The so-called “black seat” on the Illinois Supreme Court is in jeopardy.
Although it’s called the “black seat,” it’s really one of seven seats on the state’s highest court.
But to hear those expressing concerns about the court’s future, it is in danger being of being filled by a white jurist, all to the detriment of nonwhite people.
The reasons behind the threat to the black seat will come to some as a bit of a surprise.
“Multiple people of color are running in the March Democratic primary, some who frame their racial identities as a crucial consideration for the only Illinois Supreme Court seat ever held by a nonwhite person,” states Injustia Watch in an article headlined “Diversity at stake in competitive Illinois Supreme Court race.”
The black seat on the high court became the black seat when former Justice Charles Freeman, the state’s first black justice, was elected in November 1990.
That kind of designation is nothing new. When Justice Louis Brandeis, a Jew, was appointed to the U.S. Supreme Court in 1916, his position on the nine-member court was designated the “Jewish seat,” meaning a seat to be allocated going forward to a member of the Jewish faith.
The same rule was applied when Thurgood Marshall, the first black man, Sandra Day O’Connor, the first woman, and Sonia Sotomayor, the first Hispanic, were appointed in 1967, 1981 and 2009, respectively. But those labels can vanish quickly, because filling judicial seats — whether by appointment, as with the federal courts, or by election, like in Illinois — is really a matter of politics.
And it’s politics, as expressed through increased political maturity displayed by those relatively new to the process and competing interests, that threaten the status quo in Illinois.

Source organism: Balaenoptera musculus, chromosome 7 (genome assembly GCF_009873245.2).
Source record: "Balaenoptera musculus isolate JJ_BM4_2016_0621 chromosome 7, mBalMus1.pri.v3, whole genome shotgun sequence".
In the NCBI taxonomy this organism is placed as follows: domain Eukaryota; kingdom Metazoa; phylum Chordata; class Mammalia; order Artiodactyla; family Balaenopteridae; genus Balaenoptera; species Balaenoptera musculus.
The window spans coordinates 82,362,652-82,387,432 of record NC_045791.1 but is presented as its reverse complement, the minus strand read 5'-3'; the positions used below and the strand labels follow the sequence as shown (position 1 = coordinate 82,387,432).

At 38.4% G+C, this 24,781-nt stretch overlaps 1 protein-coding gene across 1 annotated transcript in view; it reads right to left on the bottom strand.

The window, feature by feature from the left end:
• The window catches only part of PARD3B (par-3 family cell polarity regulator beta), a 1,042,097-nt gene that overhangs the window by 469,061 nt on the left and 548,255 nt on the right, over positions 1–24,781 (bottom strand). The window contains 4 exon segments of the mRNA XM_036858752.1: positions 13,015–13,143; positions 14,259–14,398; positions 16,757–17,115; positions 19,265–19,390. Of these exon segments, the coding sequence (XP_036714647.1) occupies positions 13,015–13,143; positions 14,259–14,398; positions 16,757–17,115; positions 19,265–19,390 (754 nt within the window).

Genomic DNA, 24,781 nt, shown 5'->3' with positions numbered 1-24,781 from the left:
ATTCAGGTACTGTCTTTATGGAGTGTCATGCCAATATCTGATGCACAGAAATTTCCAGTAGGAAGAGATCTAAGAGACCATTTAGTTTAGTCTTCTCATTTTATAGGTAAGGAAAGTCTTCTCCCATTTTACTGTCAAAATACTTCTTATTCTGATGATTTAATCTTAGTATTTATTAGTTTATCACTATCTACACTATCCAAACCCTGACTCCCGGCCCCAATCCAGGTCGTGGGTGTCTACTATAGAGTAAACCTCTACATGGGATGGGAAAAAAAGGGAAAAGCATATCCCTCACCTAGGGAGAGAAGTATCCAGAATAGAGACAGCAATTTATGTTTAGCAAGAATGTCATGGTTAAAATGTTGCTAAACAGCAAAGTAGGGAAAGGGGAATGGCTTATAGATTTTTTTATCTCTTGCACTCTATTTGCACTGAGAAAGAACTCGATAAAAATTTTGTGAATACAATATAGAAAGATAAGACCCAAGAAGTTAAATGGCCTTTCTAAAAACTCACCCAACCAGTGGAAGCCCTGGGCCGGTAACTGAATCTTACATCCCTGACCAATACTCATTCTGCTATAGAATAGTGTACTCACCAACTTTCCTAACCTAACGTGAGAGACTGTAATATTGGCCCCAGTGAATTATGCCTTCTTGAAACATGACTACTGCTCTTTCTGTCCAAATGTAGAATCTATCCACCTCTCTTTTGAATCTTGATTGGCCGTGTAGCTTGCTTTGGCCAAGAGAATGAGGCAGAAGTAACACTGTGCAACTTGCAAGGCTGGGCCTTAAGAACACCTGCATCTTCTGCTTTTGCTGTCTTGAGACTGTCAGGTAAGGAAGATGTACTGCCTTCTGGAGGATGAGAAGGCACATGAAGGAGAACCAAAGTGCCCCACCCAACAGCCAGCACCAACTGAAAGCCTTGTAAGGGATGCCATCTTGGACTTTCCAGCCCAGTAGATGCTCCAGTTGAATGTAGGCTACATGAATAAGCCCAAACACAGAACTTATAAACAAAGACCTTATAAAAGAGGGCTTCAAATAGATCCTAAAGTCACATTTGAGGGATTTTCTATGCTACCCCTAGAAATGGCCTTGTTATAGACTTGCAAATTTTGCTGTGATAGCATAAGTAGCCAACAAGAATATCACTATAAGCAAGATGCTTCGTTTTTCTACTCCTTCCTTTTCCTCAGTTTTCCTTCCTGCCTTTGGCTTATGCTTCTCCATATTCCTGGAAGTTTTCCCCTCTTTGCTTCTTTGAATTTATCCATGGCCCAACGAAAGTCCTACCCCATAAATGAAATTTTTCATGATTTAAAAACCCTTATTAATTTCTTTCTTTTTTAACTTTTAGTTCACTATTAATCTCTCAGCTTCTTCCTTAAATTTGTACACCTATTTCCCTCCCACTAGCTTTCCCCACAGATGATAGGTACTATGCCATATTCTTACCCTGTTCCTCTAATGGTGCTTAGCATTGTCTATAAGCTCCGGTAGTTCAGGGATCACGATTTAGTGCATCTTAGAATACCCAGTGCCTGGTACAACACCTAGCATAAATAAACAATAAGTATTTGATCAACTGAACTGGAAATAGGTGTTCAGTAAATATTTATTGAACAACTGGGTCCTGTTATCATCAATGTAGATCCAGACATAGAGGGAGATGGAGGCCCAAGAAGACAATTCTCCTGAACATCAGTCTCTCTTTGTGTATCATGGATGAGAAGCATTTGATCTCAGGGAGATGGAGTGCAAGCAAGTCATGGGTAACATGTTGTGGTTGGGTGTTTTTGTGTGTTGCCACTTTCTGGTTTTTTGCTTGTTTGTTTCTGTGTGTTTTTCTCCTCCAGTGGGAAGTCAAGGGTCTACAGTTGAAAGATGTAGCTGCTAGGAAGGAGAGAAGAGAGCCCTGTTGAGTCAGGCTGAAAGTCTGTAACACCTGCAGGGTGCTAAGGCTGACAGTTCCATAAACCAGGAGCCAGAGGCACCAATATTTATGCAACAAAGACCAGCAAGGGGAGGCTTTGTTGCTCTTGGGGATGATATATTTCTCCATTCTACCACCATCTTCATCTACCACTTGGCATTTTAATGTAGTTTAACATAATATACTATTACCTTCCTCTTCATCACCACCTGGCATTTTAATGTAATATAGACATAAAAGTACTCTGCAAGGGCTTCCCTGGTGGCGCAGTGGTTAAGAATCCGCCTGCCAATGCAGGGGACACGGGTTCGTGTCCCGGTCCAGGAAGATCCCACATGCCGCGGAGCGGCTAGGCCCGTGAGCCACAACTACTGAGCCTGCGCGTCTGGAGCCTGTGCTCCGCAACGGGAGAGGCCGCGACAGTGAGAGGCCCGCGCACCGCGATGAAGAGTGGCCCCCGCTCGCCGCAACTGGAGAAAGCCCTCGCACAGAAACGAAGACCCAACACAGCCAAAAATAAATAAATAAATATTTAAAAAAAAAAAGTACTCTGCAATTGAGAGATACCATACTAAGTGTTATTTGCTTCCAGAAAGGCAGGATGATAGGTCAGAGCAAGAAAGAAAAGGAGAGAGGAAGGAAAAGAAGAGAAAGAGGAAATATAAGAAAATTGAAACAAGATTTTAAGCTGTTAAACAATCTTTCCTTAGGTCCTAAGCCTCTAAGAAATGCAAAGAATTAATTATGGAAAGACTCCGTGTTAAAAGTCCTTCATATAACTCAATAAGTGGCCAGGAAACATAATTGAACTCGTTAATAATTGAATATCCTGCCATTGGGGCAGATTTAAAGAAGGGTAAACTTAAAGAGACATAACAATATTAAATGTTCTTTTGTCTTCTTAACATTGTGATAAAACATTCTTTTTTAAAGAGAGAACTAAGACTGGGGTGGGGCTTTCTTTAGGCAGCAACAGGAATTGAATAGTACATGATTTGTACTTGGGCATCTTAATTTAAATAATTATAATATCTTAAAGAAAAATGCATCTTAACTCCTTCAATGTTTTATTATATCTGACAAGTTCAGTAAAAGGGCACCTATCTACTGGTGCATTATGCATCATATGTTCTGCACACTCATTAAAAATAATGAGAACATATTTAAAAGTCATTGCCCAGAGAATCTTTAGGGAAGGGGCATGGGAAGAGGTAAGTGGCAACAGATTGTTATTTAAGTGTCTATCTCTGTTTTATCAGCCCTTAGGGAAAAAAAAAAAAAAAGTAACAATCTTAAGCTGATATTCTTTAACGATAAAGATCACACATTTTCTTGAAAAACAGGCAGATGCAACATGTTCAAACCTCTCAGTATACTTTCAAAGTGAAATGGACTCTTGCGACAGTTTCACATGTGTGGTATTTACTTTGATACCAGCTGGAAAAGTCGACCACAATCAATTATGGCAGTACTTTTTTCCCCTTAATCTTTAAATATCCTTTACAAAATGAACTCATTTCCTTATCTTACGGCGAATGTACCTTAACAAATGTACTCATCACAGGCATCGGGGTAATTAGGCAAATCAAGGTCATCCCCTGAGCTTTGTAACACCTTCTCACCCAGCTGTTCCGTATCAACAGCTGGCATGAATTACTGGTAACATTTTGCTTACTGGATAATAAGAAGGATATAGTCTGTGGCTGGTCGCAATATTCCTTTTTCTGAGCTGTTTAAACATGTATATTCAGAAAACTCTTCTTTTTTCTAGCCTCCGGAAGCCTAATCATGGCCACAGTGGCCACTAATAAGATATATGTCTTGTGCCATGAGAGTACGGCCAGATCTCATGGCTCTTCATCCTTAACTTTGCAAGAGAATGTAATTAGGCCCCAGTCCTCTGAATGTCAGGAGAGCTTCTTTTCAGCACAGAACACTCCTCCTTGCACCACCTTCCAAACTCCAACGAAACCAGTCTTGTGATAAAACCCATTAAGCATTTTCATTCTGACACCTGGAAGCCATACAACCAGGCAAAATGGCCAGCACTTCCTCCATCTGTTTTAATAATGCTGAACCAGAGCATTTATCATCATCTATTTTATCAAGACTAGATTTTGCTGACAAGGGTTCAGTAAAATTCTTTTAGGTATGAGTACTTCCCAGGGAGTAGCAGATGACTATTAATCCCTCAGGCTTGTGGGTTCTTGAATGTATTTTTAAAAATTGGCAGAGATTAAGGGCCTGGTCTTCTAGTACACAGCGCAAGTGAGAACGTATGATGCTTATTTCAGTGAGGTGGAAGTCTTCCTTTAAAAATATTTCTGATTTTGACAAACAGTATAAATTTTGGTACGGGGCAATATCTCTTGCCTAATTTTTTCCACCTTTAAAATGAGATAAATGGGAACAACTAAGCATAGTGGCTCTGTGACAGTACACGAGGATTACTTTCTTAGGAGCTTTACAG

Now 85, Freeman retired from the court in June 2018. He was replaced by a temporary appointee, Justice P. Scott Neville Jr.
Neville is running for the Democratic nomination in the March 2020 primary, but so are seven other candidates.
Neville has been annointed as the party’s favored candidate, but party bosses were unable to clear the field to guarantee his nomination.
Clearing the field is crucial because of Cook County’s longstanding embrace of tribal politics in which powerful offices were divided by party bosses among representatives of powerful ethnic groups.
It’s not the number of Neville’s competitors that is the problem. There are four white candidates in the race — appellate Justices Sheldon Harris and Margaret McBride and lawyers Clinton Krislov and Daniel Epstein.
If it was just them, Neville’s victory would be guaranteed. The white candidates would divide the white vote while all of the black vote would go to Neville.
In the case of this seat, personal ambition overcame ethnic loyalty. Neville has two black opponents — appellate court Justices Cynthia Cobb and Nathaniel R. Howse.
Plus, there’s another minority group that’s pounding on the door.
“I truly believe we’ll have diversity when we put a Latino on the highest bench,” said Cook County politico Joseph Berrios.
He’s backing Appellate Justice Jesse Reyes for the party’s nomination.
Because Cook County is overwhelmingly Democratic, no Republican is running. The winner of the Democratic primary is guaranteed to win in November 2020.
But with eight candidates, it’s anybody guess as to what will happen in March.
Neville has the party’s political muscle behind him. Will that be enough?
Are Hispanics now enough of a force to nominate Reyes? Will well-heeled white candidates like Harris and McBride carry the day by blanketing the airwaves with political advertising?
Cook County controls three of the seven seats on the high court; the other two Cook County seats are occupied by Justices Anne Burke and Mary Jane Theis, two white women.
There was a time when one, or perhaps both, of those seats might have been designated as allocated to the type of person who held them. But those days are changing, as the free-for-all for Freeman’s old seat demonstrates.